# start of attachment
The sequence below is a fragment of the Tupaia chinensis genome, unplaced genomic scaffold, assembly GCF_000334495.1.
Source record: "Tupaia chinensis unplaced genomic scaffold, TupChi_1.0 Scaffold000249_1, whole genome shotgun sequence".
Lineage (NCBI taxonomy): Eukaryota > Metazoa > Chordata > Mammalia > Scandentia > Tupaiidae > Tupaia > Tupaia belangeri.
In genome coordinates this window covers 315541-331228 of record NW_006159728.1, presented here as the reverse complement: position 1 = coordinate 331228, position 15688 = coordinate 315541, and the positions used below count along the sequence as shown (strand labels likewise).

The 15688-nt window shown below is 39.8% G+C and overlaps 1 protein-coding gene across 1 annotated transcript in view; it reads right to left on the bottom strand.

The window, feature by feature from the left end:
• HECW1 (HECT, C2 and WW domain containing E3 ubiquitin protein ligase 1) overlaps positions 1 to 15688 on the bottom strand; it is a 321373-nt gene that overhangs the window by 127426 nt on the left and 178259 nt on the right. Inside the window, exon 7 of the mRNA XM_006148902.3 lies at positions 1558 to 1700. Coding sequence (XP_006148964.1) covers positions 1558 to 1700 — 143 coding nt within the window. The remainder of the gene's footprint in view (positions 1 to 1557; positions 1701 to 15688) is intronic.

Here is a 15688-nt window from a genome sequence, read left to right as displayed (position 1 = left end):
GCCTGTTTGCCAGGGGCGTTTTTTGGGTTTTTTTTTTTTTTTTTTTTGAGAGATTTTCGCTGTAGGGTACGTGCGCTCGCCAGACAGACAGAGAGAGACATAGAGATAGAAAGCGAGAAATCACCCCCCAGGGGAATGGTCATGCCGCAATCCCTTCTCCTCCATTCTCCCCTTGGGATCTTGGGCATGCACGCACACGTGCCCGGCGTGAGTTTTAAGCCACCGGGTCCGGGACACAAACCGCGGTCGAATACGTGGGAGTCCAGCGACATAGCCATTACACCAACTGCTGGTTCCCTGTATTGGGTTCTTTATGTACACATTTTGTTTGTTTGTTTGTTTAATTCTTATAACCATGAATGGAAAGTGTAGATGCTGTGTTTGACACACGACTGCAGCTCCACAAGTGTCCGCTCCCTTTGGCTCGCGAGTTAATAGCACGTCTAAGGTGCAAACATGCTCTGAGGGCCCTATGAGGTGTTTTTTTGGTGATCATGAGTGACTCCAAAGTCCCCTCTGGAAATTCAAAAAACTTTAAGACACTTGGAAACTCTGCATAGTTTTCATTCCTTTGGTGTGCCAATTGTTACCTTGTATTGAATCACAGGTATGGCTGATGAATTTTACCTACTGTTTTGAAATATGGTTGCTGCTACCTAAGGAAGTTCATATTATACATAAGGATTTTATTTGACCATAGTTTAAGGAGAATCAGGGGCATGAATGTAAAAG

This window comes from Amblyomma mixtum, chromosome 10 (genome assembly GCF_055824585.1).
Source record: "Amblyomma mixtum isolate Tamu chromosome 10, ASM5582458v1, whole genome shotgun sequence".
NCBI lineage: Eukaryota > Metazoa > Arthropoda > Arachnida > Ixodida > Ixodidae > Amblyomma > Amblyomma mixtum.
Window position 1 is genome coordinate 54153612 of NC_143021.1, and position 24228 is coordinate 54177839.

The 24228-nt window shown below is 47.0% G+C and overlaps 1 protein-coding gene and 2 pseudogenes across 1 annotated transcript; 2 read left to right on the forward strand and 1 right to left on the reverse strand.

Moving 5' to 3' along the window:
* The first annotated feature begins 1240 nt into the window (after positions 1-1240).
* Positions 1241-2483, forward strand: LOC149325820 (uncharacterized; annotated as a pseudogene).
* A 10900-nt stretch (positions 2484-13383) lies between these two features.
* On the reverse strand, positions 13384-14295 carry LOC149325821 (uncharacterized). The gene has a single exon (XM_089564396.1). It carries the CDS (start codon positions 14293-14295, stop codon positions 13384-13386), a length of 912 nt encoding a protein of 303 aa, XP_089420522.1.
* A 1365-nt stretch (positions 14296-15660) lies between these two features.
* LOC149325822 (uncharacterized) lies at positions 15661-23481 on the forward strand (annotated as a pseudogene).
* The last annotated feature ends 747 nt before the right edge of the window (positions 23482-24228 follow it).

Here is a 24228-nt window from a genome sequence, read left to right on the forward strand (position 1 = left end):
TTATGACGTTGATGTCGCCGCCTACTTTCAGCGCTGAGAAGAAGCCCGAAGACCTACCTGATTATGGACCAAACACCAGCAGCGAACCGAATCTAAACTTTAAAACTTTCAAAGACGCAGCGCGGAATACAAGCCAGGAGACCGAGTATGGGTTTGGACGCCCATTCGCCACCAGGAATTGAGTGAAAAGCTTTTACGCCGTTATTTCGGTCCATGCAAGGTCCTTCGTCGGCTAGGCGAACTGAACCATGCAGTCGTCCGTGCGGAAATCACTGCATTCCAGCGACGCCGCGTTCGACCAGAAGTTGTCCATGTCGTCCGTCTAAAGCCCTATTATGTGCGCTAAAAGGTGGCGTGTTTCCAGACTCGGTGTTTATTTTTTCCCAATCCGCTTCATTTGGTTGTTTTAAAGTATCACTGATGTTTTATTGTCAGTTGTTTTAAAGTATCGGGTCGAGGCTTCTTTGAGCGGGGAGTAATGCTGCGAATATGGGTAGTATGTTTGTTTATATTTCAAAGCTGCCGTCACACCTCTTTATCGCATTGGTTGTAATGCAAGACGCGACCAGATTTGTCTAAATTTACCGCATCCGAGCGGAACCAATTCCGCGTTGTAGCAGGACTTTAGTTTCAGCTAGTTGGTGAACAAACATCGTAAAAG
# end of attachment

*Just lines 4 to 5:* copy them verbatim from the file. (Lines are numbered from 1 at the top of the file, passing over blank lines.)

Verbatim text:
In genome coordinates this window covers 315541-331228 of record NW_006159728.1, presented here as the reverse complement: position 1 = coordinate 331228, position 15688 = coordinate 315541, and the positions used below count along the sequence as shown (strand labels likewise).

The 15688-nt window shown below is 39.8% G+C and overlaps 1 protein-coding gene across 1 annotated transcript in view; it reads right to left on the bottom strand.